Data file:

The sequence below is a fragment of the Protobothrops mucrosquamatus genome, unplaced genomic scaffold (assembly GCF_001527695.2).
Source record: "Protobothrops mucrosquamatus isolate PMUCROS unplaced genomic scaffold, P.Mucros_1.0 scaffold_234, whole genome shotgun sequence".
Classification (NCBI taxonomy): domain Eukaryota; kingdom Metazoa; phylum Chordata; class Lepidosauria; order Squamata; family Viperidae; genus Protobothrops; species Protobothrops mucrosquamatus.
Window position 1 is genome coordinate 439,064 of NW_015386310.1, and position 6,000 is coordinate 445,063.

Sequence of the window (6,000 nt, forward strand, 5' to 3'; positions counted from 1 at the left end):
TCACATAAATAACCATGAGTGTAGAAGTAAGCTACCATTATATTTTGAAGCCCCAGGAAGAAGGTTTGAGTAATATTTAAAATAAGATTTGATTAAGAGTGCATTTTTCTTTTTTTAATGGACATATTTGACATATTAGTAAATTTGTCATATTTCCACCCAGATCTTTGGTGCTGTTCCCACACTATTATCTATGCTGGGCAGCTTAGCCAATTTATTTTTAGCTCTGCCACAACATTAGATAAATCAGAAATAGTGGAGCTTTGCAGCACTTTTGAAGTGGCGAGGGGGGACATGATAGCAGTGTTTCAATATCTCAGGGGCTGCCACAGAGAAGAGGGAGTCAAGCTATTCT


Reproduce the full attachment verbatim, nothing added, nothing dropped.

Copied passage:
The sequence below is a fragment of the Protobothrops mucrosquamatus genome, unplaced genomic scaffold (assembly GCF_001527695.2).
Source record: "Protobothrops mucrosquamatus isolate PMUCROS unplaced genomic scaffold, P.Mucros_1.0 scaffold_234, whole genome shotgun sequence".
Classification (NCBI taxonomy): domain Eukaryota; kingdom Metazoa; phylum Chordata; class Lepidosauria; order Squamata; family Viperidae; genus Protobothrops; species Protobothrops mucrosquamatus.
Window position 1 is genome coordinate 439,064 of NW_015386310.1, and position 6,000 is coordinate 445,063.

Sequence of the window (6,000 nt, forward strand, 5' to 3'; positions counted from 1 at the left end):
TCACATAAATAACCATGAGTGTAGAAGTAAGCTACCATTATATTTTGAAGCCCCAGGAAGAAGGTTTGAGTAATATTTAAAATAAGATTTGATTAAGAGTGCATTTTTCTTTTTTTAATGGACATATTTGACATATTAGTAAATTTGTCATATTTCCACCCAGATCTTTGGTGCTGTTCCCACACTATTATCTATGCTGGGCAGCTTAGCCAATTTATTTTTAGCTCTGCCACAACATTAGATAAATCAGAAATAGTGGAGCTTTGCAGCACTTTTGAAGTGGCGAGGGGGGACATGATAGCAGTGTTTCAATATCTCAGGGGCTGCCACAGAGAAGAGGGAGTCAAGCTATTCT